Fiduciary accounting

Fiduciary accounting involves recording the transactions associated with a trust or estate entity, and issuing periodic reports on the status of the entity. This accounting is dealt with on a cash basis, where cash is recorded when received and disbursements and distributions are recorded when paid.

A large part of the trustee’s accounting work involves determining whether receipts and disbursements should be assigned to income or principal. Income is money or property received as a current return from a principal asset, while principal is property held in trust for later distribution to a remainder beneficiary. The rules for how to allocate receipts and disbursements may be contained within the relevant will or trust document; if not, the trustee uses the rules laid out in the Uniform Principal and Income Act (as modified by the applicable state government).

In addition, a will or trust agreement may have a unique distribution scheme that varies from the standard approach of issuing income periodically to the income beneficiary, with the remainder beneficiary receiving the principal at a later date. Thus, the accounting associated with a specific estate or trust could be entirely unique from what is needed for other estates or trusts.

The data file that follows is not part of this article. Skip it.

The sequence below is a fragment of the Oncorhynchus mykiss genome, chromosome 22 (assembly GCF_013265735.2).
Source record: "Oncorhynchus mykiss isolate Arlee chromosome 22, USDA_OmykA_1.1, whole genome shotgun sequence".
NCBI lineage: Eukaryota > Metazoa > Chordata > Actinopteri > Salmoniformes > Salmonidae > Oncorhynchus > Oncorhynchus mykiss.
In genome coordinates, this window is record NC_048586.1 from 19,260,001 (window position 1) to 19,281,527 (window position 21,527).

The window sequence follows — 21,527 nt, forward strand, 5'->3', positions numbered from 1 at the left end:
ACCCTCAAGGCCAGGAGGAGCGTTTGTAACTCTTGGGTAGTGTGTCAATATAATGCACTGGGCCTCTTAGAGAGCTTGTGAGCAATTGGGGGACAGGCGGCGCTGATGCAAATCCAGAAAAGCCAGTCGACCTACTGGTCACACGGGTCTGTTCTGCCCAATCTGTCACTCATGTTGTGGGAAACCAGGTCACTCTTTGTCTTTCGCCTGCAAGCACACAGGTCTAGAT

At least once a year, the trustee issues a fiduciary accounting to all trustee beneficiaries. There is no fixed format for this document, but it usually contains the following:

  • Cover page and summary of accounts

  • Schedule of receipts

  • Schedule of disbursements

  • Schedule of distributions

  • Schedule of gains and losses

  • Beginning and ending schedules of assets on hand

Another fiduciary accounting issue is the concept of carrying value. In most accounting frameworks, this simply means the current book value of an asset, but in a fiduciary accounting system, it means that an asset’s value has been remeasured after a specific event, such as the start of a trustee’s administration, so that subsequent changes in asset value can be ascribed to that specific trustee.

The trustee may also need to account for transfers between income and principal. These transactions may be needed to pay for large expenses, to make significant capital investments, or to pay for trust indebtedness.

Related Courses

Fiduciary Accounting